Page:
**Feature Engineering is important**- A key step in machine learning is to select the right data features to study (possibly the most time-consuming step) as this differentiates a good learner from a bad one
- Feature engineering involves gathering data, integrate it, clean it, pre-processing it, and performing trial and error to design the best features
- This can be very tricky as features are domain-specific and using too many features can be very time-consuming and again, cause over-fitting

**More data beats a cleverer algorithm**- To improve the performance of a learners, analysts usually try to design a better learning algorithm rather than gathering more data to learn.
- However, a rule of thumb is a simple algorithm with more data would beat a clever one with lesser amount of data.
- This however concerns the scalability of machine learning and subjects to the curse of dimensionality

**The more models, the better**- Machine learning is not just about selecting a single best learner, but to combine different learners to further improve the results
- For example, in the Netflix machine learning competition, the winner stacked ensembles of over 100 learners, ad combined them to achieve the best results

**Correlation does not imply causation**- A common notion in machine learning is to imply correlation as causation. However, this is usually applicable in very restricted areas
- Correlation, in its basics, is a sign of a potetial causal connection, and we can use it to further investation

## Machine Learning Algorithms

**Nearest Neighbor Classification (kNN)**

**Nearest Neighbor Classification (kNN)**

New data point is classified under the class which entails the majority vote of its k nearest neighbors. Some properties of kNN:

- Simple and good for low dimensional data
- Minimize the number of ‘island’ data points
- If k is too large, the boundary will become too smooth
- Lower variance, but increase bias of the data points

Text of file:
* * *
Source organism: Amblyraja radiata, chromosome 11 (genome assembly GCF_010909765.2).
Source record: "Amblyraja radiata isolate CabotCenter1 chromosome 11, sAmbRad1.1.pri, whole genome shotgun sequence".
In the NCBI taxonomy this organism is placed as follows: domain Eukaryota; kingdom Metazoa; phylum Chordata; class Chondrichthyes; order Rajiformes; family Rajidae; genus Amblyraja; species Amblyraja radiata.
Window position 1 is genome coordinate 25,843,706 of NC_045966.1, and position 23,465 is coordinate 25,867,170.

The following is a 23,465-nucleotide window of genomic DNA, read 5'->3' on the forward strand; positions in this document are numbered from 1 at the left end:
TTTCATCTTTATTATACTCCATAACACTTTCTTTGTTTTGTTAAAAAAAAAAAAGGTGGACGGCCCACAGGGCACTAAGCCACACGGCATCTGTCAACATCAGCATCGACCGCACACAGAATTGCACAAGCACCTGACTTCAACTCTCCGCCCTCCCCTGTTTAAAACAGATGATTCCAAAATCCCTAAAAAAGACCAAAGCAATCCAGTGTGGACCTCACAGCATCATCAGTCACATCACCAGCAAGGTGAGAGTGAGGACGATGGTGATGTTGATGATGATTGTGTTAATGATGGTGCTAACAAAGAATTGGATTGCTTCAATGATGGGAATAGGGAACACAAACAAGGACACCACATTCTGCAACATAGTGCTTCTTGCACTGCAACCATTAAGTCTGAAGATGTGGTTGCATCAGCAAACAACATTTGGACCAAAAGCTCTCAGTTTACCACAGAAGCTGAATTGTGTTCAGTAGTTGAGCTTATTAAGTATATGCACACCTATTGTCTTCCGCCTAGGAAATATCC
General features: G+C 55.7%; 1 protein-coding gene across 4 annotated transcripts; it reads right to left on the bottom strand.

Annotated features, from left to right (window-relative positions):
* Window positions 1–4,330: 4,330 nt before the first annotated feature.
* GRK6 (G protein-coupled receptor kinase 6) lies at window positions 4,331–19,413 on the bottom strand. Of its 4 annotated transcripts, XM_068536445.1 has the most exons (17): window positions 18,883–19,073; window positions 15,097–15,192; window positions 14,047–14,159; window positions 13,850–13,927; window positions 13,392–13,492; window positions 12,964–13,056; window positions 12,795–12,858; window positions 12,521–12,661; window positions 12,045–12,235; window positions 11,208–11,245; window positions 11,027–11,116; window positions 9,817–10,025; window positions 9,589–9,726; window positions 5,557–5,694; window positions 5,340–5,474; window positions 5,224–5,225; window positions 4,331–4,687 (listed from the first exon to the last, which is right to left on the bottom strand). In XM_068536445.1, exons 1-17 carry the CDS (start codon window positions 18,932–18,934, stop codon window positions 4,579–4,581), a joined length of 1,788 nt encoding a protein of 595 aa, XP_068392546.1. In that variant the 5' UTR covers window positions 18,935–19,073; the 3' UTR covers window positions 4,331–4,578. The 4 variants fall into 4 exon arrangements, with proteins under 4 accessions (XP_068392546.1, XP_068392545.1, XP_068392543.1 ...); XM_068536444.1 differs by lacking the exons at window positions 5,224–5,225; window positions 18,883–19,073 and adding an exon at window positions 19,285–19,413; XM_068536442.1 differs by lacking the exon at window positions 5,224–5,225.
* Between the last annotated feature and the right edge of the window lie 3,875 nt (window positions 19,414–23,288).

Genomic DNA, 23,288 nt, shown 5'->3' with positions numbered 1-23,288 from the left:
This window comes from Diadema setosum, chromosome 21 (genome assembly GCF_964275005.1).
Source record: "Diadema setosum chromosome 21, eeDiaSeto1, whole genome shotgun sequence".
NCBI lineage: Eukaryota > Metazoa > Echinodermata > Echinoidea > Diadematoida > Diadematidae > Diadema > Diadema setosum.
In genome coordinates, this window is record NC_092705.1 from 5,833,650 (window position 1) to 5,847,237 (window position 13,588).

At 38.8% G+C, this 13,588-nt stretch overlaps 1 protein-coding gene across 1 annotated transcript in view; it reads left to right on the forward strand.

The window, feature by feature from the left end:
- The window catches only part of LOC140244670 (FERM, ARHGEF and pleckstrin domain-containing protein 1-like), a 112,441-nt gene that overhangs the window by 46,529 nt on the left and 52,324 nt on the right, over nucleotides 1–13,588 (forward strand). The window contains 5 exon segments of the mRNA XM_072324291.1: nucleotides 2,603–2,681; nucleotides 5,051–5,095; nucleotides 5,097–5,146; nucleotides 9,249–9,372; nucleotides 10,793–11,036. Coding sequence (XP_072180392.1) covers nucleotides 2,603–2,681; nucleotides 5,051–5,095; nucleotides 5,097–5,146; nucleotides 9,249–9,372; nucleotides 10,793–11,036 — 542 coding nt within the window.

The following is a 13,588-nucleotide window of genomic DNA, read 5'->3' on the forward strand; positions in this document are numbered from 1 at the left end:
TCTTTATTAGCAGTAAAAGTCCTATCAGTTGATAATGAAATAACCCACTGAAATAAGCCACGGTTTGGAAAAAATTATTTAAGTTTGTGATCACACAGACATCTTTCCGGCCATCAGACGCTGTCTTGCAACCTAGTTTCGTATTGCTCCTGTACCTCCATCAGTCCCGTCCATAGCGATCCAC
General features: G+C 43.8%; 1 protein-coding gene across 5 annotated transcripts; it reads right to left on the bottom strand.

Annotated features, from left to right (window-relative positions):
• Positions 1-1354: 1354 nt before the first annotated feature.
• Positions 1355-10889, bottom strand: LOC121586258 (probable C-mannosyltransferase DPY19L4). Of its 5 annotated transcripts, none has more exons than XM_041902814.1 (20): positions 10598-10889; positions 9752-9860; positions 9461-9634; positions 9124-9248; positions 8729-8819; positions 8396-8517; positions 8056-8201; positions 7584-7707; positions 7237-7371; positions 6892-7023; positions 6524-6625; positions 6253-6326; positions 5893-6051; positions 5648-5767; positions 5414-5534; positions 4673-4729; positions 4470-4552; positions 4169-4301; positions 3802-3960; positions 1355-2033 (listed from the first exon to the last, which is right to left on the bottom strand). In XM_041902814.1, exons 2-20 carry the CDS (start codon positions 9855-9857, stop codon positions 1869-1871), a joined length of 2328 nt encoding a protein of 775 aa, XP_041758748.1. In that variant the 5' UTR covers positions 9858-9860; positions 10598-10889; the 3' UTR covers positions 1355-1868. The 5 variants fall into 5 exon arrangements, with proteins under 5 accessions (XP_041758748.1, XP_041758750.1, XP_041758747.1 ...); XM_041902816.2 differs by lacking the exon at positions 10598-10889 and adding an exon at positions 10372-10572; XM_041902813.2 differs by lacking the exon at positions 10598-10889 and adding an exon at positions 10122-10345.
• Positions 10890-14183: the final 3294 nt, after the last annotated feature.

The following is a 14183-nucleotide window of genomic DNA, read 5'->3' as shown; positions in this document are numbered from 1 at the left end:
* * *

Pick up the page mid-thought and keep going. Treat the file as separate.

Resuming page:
**Support Vector Machine (SVM)**

**Support Vector Machine (SVM)**

SVM is a popular machine learning algorithm that is widely used for many types of classification problems. SVM is basically a discriminative classifier identified by a separating hyperplane. Given a labelled training data set, SVM algorithm outputs an optimal hyperplane which categorizes new example.

SVM algorithm can explained by an example of a 2D-points and a separating straight line. The problem then becomes finding the best separating straight lie to separate the points into two classes.

*Source: http://docs.opencv.org/2.4/doc/tutorials/ml/introduction_to_svm/introduction_to_svm.html*

The good separating line is defined as one which passes as far as possible from all points. If the line is too close to the points, it is noise sensitive and will not generalize correctly. Similarly, SVM algorithm is to find the best hyperplane that gives the largest minimum distance to the training data (i.e. maximizes the margin of the training data). Margin is equal to twice of the minimum distance to the training examples. SVM can be extended to patterns that are not linearly separable by transformations of original data to map into new space (Kernel function).

Support vectors are data points that lie closest to the SVM hyperplane. The have direct impact on the optimal location of the hyperplane.

**Import the following packages for the codes to run: **

```
%matplotlib inline
import numpy as np
import scipy as sp
import matplotlib as mpl
import matplotlib.cm as cm
import matplotlib.pyplot as plt
import pandas as pd
pd.set_option('display.width', 500)
pd.set_option('display.max_columns', 100)
pd.set_option('display.notebook_repr_html', True)
import seaborn as sns
sns.set_style("whitegrid")
sns.set_context("poster")
```